Moody’s Investors Service may soon require more protection against losses in the highest-quality notes in CMBS for them to get a triple-A rating.

Known as senior As, these notes were introduced in the mid 2000s by bankers who were courting risk-averse investors. Today, the senior As typically have a 30% credit enhancement, meaning losses in a transaction have to exceed 30% of its principal before investors in these notes get hit.

All agencies are demanding higher credit enhancement for notes that are the second highest in quality — the junior As — as well as tranches further below the capital structure of a commercial mortgage backed security. But Moody’s been the toughest.

Now it’s the senior As that might face stricter requirements from the agency.

“Given recent credit trends, the time when our Aaa(sf) enhancement exceeds the 30% level that marks the current super senior class may not be far off,” the agency said in a report.

The agency says the loans backing CMBS are getting riskier. Its measurement of loan-to-value (LTV) ratio in deals that came out in Q1 hit 117.1%, a level “just below that of the pre-crisis peak,” the agency said.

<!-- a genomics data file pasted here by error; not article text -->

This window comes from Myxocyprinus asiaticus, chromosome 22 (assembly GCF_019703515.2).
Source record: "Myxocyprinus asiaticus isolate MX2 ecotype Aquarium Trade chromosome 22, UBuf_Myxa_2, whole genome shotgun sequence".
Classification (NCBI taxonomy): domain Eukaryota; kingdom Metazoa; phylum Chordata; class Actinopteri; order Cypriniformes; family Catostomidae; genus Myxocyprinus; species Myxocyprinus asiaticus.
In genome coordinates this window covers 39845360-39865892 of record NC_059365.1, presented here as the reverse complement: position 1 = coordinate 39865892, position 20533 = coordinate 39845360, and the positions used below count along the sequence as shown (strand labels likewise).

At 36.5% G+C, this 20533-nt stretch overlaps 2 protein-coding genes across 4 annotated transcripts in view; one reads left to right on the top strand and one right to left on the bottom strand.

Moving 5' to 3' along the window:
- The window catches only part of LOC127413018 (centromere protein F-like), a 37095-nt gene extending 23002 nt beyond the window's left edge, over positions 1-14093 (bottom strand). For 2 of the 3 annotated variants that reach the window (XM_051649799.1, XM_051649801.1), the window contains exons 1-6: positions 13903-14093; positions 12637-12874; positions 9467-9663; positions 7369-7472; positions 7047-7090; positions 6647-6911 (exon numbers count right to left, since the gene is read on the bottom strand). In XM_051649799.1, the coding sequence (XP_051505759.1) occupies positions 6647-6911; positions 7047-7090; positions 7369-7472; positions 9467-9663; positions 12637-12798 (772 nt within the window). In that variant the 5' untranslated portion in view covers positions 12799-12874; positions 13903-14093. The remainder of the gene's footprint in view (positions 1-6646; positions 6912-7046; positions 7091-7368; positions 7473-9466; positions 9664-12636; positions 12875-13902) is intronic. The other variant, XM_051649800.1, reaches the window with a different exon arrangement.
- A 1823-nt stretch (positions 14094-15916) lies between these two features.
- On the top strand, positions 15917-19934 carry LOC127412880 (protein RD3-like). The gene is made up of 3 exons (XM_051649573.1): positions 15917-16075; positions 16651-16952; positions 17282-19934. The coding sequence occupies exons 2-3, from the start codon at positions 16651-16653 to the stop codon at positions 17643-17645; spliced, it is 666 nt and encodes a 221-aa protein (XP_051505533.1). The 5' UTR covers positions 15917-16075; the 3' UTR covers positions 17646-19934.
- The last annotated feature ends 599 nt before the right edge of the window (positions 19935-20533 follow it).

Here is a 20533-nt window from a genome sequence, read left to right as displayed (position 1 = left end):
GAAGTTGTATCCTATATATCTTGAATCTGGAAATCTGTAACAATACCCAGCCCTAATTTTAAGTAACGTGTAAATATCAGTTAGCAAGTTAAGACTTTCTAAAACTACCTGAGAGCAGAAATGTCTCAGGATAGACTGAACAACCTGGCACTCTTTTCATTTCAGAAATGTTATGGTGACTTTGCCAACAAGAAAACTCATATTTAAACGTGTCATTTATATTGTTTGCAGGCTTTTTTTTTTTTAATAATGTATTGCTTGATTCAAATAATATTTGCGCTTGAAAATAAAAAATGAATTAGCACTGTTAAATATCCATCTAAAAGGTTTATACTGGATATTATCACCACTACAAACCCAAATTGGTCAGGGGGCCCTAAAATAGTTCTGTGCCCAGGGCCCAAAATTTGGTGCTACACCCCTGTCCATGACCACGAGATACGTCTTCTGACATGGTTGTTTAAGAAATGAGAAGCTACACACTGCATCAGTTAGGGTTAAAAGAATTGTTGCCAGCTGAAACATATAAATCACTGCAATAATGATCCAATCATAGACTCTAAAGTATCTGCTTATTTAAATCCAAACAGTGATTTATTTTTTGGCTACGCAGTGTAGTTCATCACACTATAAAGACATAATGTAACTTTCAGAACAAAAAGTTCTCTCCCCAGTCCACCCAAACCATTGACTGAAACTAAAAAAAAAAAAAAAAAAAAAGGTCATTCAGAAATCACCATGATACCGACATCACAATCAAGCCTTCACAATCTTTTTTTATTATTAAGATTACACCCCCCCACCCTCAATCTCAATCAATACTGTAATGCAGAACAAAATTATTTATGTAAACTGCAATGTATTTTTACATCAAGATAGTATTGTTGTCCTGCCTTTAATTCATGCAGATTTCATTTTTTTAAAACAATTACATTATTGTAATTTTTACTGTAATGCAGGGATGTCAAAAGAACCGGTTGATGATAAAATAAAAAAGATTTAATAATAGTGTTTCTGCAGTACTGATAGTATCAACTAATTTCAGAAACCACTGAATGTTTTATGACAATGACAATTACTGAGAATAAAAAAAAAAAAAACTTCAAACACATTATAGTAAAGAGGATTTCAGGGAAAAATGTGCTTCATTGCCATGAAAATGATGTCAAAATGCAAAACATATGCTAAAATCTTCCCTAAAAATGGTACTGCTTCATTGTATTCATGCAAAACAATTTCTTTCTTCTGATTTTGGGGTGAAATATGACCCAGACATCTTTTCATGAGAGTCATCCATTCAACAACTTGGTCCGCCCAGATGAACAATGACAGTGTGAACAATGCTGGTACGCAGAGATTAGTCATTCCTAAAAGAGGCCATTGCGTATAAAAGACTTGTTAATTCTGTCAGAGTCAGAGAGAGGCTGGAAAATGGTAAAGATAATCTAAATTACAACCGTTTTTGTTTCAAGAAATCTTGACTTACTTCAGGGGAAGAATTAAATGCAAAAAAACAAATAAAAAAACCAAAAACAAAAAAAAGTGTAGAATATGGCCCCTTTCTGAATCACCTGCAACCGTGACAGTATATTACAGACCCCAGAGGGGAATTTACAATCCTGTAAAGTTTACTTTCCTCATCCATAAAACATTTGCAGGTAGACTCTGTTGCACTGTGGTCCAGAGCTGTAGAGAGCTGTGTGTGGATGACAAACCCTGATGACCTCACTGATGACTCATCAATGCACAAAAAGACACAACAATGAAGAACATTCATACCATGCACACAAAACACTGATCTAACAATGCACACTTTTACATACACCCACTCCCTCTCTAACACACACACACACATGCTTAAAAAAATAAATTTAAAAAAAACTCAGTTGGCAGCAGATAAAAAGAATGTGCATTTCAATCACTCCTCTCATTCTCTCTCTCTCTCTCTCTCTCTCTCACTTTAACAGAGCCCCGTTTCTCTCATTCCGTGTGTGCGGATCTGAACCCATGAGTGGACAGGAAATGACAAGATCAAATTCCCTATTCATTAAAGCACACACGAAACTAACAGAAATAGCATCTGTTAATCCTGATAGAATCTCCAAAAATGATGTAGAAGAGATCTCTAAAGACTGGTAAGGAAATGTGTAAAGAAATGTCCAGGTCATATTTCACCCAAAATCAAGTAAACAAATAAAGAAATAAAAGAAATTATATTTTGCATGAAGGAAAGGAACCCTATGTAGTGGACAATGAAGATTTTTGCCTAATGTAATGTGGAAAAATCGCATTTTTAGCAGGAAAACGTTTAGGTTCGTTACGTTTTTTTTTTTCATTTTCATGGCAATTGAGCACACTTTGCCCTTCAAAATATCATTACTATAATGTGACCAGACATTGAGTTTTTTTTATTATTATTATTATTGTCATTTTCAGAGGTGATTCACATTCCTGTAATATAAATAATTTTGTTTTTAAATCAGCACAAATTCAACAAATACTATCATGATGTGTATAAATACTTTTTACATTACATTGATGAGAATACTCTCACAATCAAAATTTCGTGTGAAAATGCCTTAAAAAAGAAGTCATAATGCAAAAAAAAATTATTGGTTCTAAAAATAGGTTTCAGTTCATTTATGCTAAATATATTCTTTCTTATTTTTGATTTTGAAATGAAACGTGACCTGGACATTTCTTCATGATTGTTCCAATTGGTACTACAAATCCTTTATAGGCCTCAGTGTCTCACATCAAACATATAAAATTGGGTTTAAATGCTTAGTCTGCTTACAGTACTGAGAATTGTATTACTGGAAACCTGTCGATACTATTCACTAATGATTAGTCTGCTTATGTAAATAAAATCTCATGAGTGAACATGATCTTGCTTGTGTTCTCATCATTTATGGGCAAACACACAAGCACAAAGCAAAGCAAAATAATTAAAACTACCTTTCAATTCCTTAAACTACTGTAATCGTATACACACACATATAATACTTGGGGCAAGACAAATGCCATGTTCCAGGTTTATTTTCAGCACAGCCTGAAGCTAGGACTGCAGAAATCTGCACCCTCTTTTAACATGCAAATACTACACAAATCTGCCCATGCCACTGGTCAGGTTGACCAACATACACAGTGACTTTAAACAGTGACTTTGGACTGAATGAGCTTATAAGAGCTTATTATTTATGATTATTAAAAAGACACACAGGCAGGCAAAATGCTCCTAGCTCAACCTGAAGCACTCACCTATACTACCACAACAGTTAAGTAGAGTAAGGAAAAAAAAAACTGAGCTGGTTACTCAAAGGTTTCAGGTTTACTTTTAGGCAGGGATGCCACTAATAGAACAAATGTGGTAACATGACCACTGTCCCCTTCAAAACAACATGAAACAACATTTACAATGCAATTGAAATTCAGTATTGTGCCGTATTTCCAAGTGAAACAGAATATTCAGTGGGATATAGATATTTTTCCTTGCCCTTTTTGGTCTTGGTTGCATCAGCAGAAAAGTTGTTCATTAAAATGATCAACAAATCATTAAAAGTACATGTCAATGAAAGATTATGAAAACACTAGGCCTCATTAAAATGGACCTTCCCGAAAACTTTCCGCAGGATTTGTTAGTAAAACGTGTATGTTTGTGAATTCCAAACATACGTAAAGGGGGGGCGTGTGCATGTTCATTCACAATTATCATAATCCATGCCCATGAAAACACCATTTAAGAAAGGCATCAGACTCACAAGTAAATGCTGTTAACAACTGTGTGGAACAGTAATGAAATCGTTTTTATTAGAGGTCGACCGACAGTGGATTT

Moody’s anticipates that the LTVs of upcoming deals will reach, then surpass, the records hit during the boom.

To shield against this deteriorating quality, the agency has been requiring higher and higher credit enhancement to achieve certain ratings at each level of a CMBS’s capital stack.

The issue is that as the agency has required the junior As to have more credit enhancement. Indeed, in recent deals those tranches haven’t even earned the triple-A that other agencies have given them. Their higher enhancement, however, has narrowed the gap between the junior As and senior As or “super seniors” as some call them.

That “cushion” has shrunk from initially 10 percentage points, to less than five percentage points, and even two percentage points.

Moody’s clearly sees the need for more distance between the junior As and senior As for the latter to remain triple-A. With junior As creeping towards 30%, that number may no longer cut it for senior As.

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